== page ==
Following the gravelly road

For three years, the FR Fuggitivi has pulled the curtain down on its summer riding season with a climactic, epic ride. We call it the Fondon’t.

It has all the perks of a Fondo – camaraderie, timed intervals, snacks, beer, big mileage – but none of the expense.

The first Fondon’t was the Tour de Huit Ponts.

Last year we climbed Mt. Baker, the biggest rideable mountain in the Pacific Northwest.

This year our ride patron took us on some familiar roads but with fresh and fun new twists, not the least of which was a gravel climb that forced more than a few riders to unclip and portage the loose stones and rocks.

Since last year’s smokey ride up Baker, the Fuggitivi has evolved into a proper, official group. We’re registered, we have directors, sponsors and pro kit. We have numbers; 17 riders took the start although one quickly abandoned because of a recurred leg injury.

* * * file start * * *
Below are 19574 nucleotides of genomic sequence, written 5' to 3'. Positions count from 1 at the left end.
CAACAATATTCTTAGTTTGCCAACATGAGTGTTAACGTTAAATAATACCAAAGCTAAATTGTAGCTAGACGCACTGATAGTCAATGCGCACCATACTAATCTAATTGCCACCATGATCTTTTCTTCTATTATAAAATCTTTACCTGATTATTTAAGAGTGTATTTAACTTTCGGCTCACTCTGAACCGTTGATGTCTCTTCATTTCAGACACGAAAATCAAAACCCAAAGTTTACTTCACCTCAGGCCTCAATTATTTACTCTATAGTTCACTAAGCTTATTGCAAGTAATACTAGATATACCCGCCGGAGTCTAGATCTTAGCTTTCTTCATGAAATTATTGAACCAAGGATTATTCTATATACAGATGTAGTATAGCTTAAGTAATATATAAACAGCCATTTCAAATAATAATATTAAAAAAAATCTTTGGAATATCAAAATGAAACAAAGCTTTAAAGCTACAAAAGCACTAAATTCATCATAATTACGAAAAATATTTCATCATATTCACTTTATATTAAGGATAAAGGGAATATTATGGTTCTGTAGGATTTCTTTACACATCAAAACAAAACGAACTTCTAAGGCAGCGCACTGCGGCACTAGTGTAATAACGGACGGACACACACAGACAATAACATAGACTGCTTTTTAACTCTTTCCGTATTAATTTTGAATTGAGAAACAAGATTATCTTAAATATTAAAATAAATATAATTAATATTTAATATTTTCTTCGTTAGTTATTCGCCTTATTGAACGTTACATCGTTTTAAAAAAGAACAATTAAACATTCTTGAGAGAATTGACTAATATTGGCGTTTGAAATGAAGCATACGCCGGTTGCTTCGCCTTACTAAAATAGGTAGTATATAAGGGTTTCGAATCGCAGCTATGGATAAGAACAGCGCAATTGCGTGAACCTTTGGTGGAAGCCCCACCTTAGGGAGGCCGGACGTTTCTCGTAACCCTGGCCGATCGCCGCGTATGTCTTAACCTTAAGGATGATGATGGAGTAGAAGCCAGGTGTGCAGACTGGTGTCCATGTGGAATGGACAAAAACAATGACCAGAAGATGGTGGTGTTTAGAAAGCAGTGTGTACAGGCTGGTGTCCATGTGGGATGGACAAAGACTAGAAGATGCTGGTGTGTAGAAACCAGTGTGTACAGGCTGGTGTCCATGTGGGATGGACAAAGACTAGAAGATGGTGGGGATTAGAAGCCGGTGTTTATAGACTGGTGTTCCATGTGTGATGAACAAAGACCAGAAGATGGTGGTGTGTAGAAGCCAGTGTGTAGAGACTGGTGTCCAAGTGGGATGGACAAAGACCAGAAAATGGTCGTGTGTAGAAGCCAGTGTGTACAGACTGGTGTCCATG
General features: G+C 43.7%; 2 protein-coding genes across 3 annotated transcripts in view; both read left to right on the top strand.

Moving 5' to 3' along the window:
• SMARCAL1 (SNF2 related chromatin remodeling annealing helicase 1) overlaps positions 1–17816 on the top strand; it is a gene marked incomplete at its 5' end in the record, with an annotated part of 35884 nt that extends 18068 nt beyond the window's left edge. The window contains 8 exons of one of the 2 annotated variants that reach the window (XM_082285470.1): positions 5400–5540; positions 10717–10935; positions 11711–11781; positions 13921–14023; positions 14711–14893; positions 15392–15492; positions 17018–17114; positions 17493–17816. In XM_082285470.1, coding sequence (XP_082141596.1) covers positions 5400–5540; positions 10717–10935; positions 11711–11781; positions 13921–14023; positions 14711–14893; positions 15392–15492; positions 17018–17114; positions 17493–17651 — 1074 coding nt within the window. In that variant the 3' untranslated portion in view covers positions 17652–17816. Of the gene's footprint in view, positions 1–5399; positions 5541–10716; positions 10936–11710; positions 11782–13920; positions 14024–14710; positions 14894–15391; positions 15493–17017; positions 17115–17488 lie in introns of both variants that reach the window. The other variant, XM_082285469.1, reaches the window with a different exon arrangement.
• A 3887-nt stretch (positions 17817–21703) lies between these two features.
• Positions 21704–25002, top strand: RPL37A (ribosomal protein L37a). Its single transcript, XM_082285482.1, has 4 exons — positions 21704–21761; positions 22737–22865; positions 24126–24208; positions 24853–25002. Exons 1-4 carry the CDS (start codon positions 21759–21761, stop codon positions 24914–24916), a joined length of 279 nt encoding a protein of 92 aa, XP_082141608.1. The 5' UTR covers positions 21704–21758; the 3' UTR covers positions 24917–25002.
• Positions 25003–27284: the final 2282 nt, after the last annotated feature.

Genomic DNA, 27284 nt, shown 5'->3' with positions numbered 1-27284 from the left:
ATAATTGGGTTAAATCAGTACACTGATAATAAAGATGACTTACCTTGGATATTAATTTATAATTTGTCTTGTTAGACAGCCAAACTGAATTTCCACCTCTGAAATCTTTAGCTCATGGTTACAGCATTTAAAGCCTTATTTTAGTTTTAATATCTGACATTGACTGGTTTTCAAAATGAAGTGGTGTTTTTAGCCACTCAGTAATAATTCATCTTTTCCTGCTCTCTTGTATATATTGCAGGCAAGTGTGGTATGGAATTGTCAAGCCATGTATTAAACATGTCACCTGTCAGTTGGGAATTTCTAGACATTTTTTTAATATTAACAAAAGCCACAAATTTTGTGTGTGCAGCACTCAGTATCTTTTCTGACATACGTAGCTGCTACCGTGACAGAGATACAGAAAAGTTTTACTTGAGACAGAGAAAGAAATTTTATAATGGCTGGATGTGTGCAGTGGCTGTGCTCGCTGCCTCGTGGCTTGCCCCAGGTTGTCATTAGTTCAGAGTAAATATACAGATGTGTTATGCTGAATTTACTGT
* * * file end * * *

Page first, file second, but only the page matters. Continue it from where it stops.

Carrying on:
Of course, big numbers bring bigger aspirations; we can no longer just slap the Fondon’t label on a long year-end ride and call it an epic day. Sunday, the epic bar reached a new level.

The day started with a national anthem singer and only got better.

The 140 km route traversed seven gravel sectors, including the 800 metre 11 per cent gravel climb.

It included three fast and flowing descents, one of which had never been ridden by most of the FRF, two sprint and four tough King of the Mountain competitions marked by signs, a lunch stop with reservations, a close encounter with a family of deer and even a champagne surprise.

It also included one total tire blowout, a couple of flats, and a shower of rain.

Most cyclists know what to expect on a long ride. It’s the unexpected that can turn a familiar route into an epic day out.

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